Article Text

Rehabilitation outcomes for people with lung cancer (UNITE): protocol for the development of a core outcome set
  1. Lara Edbrooke1,2,
  2. Catherine L Granger1,3,
  3. Jill J Francis2,4,
  4. Tom John5,6,
  5. Nasreen Kaadan7,
  6. Emma Halloran8,
  7. Bronwen Connolly9 and
  8. Linda Denehy1,2
  1. 1 Department of Physiotherapy, The University of Melbourne, Melbourne, Victoria, Australia
  2. 2 Department of Health Services Research, Peter MacCallum Cancer Centre, Melbourne, Victoria, Australia
  3. 3 Department of Physiotherapy, The Royal Melbourne Hospital, Melbourne, Victoria, Australia
  4. 4 Melbourne School of Health Sciences, The University of Melbourne, Melbourne, Victoria, Australia
  5. 5 Department of Medical Oncology, Peter MacCallum Cancer Centre, Melbourne, Victoria, Australia
  6. 6 The Sir Peter MacCallum Department of Oncology, The University of Melbourne, Melbourne, Victoria, Australia
  7. 7 Consumer Representative, Sydney, New South Wales, Australia
  8. 8 Lung Foundation Australia, Milton, Queensland, Australia
  9. 9 Wellcome-Wolfson Institute for Experimental Medicine, Queen's University Belfast, Belfast, County Antrim, UK
  1. Correspondence to Dr Lara Edbrooke; larae{at}


Introduction With treatment-related improvements in survival, rehabilitation is essential to improve function and health-related quality of life and manage the high symptom burden associated with lung cancer. Despite this, significant heterogeneity exists in the outcomes and instruments used to evaluate lung cancer rehabilitation programme impact. This study aims to develop a core set of clinically relevant lung cancer rehabilitation outcomes for use in clinical practice.

Methods and analysis An international Delphi consensus study involving consumer, healthcare professional and researcher stakeholders to determine which outcomes to include and how to measure these. Stage 1 (preliminary): mixed methods to develop the potential list of outcomes (1) overview of systematic reviews of lung cancer exercise interventions and (2) focus groups and individual interviews with people with lung cancer. Stage 2: outcomes were grouped according to the International Classification of Functioning, Disability and Health domains. Stage 3: to determine priority outcomes for core outcome set (COS) inclusion participants will rate each outcome’s importance (one-nine-point Likert scale) over two-three survey rounds. Stage 4: following review by the steering committee, a consensus meeting will be held if agreement on the COS has not been reached.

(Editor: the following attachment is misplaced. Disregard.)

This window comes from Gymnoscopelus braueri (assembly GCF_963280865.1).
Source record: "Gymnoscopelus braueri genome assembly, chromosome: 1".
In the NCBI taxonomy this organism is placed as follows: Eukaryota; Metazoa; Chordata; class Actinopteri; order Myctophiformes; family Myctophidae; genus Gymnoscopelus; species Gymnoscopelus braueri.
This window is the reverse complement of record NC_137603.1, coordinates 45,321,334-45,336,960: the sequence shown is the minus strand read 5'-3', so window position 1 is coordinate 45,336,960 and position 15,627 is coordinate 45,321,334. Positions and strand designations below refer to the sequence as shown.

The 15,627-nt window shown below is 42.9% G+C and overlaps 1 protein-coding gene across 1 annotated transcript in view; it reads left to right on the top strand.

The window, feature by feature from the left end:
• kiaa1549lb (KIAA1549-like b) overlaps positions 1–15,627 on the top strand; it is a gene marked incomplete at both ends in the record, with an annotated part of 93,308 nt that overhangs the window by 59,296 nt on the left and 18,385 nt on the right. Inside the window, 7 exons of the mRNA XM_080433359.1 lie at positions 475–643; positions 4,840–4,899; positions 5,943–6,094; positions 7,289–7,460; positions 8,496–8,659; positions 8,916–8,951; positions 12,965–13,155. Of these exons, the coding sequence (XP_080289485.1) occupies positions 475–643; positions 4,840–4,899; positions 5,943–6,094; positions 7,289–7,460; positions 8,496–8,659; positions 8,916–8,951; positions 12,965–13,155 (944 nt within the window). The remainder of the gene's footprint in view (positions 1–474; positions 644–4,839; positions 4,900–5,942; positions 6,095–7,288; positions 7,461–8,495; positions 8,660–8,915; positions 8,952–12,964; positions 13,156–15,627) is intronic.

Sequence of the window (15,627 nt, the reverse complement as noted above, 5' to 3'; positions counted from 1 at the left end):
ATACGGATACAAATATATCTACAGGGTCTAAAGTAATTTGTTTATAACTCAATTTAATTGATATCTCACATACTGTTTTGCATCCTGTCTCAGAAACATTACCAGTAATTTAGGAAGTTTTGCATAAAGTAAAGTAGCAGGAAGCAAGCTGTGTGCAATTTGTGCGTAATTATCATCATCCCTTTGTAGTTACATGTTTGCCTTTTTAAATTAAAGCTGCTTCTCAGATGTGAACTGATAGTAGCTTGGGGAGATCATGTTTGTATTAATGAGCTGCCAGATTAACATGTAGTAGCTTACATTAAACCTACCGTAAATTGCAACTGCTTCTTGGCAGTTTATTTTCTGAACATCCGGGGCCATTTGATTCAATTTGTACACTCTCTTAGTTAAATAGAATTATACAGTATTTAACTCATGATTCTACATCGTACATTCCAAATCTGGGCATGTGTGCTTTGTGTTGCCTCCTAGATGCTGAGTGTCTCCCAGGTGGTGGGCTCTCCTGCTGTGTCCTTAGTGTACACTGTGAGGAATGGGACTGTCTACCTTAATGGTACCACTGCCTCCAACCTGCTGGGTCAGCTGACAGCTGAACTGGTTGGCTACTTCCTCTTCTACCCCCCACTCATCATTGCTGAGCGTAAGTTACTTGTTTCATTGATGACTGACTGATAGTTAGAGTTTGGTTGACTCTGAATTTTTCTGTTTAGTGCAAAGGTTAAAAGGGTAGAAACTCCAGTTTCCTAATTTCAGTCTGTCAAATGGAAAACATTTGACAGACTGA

Stage 5: recommendations will be made regarding a single instrument for measuring each COS outcome by reviewing existing resources where consensus has already been reached. Where resources do not exist the quality and feasibility of potential measurement instruments will be appraised, and the Delphi consensus survey and meeting process outlined in stages 3–4 will be repeated.

This protocol adheres to the COS-Standardised Protocol statement and will be conducted and reported according to the COS-Standards for Development recommendations and the COS-Standards for Reporting.

Ethics and dissemination Ethics approval (20/9/22, University of Melbourne ID 2022-24839-32231-3). Dissemination in peer-reviewed journals and conference presentations.

  • Lung Cancer
  • Pulmonary Rehabilitation
  • Exercise

Data availability statement

No data are available.

This is an open access article distributed in accordance with the Creative Commons Attribution Non Commercial (CC BY-NC 4.0) license, which permits others to distribute, remix, adapt, build upon this work non-commercially, and license their derivative works on different terms, provided the original work is properly cited, appropriate credit is given, any changes made indicated, and the use is non-commercial. See:

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  • A large degree of heterogeneity exists in outcomes used to measure the effects of lung cancer rehabilitation programmes in clinical practice and research.


  • Consumer, healthcare professionals and researcher stakeholder groups will be involved to determine a core (minimum) set of outcomes for use in lung cancer rehabilitation clinical practice.


  • Use of a core set of outcomes has the potential to reduce burden on patients and healthcare providers, associated with collection of less relevant outcomes. A core outcome set may reduce research waste by allowing greater synthesis of evidence and allowing data harmonisation across future trials.